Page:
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The Complete Carpenter: Village of the Damned (1995)

Saturday, August 18th, 2018 | Posted by Ryan Harvey


Here’s a crossover I want to see in a comic: Superman vs. The Village of the Damned. I just thought of that as I sat down to write because Christopher Reeve is in this movie. Hey DC, you’re welcome! You need all the help you can get.

Anyway, welcome to the late period of John Carpenter’s career. It’s downhill from this point, dear readers.

Village of the Damned came about when Carpenter and his producer Sandy King (whom he married in 1990) signed a contract with Universal and tried to set up a Creature From the Black Lagoon remake. When project planning bogged down, Tom Pollock at Universal handed Carpenter a script for a remake of the 1960 British SF/horror picture Village of the Damned (based on the novel The Midwich Cuckoos by John Wyndham) and asked the director if he’d make this before continuing with Creature. Carpenter agreed to do it as part of his contract.

Village of the Damned was a commercial failure when released in April 1995 after Universal rushed its release schedule. The Creature From the Black Lagoon remake never got the greenlight from the studio and faded away. So rather than getting a John Carpenter remake he was passionate about, sort of a follow-up to The Thing, we got a John Carpenter remake he was just trying to get out of the way.

The Story

A bizarre phenomenon strikes the Northern California town of Midwich: for six hours, every person and animal in the town and surrounding countryside falls unconscious. Pretty weird. But weirder is that a month later local doctor Alan Chaffee (Christopher Reeve) finds out that ten Midwich women are pregnant — and the conception date is the day of the blackouts. Dr. Susan Verner (Kirstie Alley), an epidemiologist studying the occurrence for the US government, offers financial incentives for the pregnant women to carry their children to term so the offspring can be studied.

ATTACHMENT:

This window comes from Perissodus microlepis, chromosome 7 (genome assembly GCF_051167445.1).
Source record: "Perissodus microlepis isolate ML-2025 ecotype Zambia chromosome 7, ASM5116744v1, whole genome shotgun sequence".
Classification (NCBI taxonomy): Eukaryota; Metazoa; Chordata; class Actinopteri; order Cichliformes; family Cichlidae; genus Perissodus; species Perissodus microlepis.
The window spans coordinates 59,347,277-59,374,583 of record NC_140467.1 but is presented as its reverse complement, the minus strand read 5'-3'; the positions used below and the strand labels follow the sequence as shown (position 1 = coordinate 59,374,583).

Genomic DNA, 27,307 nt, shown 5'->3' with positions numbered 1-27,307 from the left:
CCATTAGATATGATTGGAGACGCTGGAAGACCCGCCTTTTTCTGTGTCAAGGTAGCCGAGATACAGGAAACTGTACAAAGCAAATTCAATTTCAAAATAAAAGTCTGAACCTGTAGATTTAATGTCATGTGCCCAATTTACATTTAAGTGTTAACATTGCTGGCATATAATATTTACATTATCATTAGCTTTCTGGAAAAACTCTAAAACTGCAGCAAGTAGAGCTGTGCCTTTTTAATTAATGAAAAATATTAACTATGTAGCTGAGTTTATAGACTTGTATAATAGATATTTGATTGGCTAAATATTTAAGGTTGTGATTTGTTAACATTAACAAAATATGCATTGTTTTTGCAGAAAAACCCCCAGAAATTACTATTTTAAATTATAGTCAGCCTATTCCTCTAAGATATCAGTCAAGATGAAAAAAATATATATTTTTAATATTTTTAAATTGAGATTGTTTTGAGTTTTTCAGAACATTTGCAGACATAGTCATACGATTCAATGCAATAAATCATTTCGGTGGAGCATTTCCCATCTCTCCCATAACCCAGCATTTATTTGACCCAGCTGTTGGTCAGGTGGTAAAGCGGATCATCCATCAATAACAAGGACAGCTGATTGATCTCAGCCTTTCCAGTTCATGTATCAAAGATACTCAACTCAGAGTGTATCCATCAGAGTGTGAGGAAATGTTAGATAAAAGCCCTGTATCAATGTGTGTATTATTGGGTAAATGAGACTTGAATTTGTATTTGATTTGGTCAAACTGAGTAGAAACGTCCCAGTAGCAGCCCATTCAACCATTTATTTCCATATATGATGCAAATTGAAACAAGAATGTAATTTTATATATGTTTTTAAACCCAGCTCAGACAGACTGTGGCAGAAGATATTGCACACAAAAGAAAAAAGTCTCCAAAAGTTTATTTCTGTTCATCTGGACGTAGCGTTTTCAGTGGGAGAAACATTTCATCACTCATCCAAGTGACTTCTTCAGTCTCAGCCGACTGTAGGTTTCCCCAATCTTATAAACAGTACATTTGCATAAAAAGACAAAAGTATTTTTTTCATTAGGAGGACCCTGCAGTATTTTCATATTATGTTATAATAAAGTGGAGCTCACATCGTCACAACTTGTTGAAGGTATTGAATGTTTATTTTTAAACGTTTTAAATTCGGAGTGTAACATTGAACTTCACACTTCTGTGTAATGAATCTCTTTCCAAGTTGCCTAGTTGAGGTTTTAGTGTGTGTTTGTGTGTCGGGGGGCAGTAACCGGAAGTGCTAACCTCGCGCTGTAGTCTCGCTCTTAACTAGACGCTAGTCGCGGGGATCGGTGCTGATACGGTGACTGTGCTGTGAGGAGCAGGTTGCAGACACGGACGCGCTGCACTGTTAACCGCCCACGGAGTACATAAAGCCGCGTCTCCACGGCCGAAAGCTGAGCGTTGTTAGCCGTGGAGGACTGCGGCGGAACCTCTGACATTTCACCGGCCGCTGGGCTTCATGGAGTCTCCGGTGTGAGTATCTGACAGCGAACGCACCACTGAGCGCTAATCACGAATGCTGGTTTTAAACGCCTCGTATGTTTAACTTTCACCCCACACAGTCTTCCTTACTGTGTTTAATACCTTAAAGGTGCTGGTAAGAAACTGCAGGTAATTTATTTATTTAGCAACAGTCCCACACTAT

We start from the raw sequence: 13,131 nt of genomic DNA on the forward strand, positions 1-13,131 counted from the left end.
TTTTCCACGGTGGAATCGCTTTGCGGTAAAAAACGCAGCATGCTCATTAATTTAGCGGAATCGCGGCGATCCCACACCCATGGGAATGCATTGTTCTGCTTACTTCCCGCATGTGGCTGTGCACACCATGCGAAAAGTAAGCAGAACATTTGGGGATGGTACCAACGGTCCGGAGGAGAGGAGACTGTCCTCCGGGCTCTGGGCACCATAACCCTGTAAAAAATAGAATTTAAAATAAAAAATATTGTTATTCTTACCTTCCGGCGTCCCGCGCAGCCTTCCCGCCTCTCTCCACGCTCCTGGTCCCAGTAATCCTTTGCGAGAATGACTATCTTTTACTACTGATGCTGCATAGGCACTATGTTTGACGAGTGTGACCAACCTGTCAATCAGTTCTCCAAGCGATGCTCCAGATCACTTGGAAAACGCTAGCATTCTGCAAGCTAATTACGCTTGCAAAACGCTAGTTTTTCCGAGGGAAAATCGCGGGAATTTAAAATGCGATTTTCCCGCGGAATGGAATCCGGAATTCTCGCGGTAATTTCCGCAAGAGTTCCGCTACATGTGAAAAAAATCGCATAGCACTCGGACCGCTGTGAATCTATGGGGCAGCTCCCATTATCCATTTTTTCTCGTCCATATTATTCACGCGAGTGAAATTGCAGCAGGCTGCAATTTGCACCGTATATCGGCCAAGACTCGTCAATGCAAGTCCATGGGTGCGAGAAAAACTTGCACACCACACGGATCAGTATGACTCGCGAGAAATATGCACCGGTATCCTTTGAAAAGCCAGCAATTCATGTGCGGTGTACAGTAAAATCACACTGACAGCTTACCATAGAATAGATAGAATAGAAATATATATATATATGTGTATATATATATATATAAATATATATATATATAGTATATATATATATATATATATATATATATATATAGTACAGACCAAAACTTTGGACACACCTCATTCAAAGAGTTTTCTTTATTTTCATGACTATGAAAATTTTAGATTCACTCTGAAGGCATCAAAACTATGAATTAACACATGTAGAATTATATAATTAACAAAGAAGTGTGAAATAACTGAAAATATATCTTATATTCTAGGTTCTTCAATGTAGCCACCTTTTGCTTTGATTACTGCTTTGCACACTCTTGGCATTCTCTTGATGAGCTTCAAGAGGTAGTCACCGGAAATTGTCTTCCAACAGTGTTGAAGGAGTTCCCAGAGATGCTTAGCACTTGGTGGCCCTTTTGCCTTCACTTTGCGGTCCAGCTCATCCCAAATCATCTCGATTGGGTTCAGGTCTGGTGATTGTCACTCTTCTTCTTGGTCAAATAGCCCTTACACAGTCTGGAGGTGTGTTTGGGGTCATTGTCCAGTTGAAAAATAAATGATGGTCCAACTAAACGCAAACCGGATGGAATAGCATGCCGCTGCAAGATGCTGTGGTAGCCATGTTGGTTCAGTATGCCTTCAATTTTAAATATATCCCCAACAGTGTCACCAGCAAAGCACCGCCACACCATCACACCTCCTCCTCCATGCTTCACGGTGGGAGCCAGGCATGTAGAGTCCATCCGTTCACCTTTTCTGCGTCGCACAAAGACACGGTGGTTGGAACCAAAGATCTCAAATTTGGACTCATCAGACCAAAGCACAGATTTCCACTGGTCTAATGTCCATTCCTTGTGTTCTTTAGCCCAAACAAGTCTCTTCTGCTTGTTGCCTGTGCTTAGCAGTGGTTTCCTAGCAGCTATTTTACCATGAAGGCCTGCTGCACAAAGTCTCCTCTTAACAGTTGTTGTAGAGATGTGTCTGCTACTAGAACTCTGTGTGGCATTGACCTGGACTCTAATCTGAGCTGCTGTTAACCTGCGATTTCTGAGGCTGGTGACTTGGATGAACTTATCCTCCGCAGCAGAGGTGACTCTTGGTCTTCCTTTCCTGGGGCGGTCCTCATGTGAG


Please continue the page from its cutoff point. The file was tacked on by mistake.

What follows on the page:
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The Complete Carpenter: In the Mouth of Madness (1994)

Saturday, August 11th, 2018 | Posted by Ryan Harvey


“I think, therefore you are.”

—Sutter Cane (Do you read Sutter Cane?)

John Carpenter’s career couldn’t have taken a sharper turn than to go from the impersonal director-for-hire Memoirs of an Invisible Man, targeted toward a mainstream date-night audience, to In the Mouth of Madness, a highly personal film aimed at the narrowest and most specific audience of horror lovers possible. Of course, In the Mouth of Madness was a financial failure — the biggest at that point in Carpenter’s career. And, in a familiar pattern, it’s now revered and widely considered John Carpenter’s last great film. (I hope this turns out to be false, because Carpenter is still alive and I want him to direct again. Still, the odds of him turning out something better at this point … yeah, wouldn’t take that bet.)

I analyzed In the Mouth of Madness for Black Gate in 2014 for its debut on Blu-ray. As cosmic fate would have it, this next entry in my John Carpenter retrospective falls right at the release of a new special edition Blu-ray from Shout! Factory, giving me an opportunity to make a few new observations. Not that I might run out of things to talk about when it comes to a layered, strange, cerebral, and unapologetically nerdy flick like In the Mouth of Madness. This one will drive you absolutely mad!

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The Complete Carpenter: Memoirs of an Invisible Man (1992)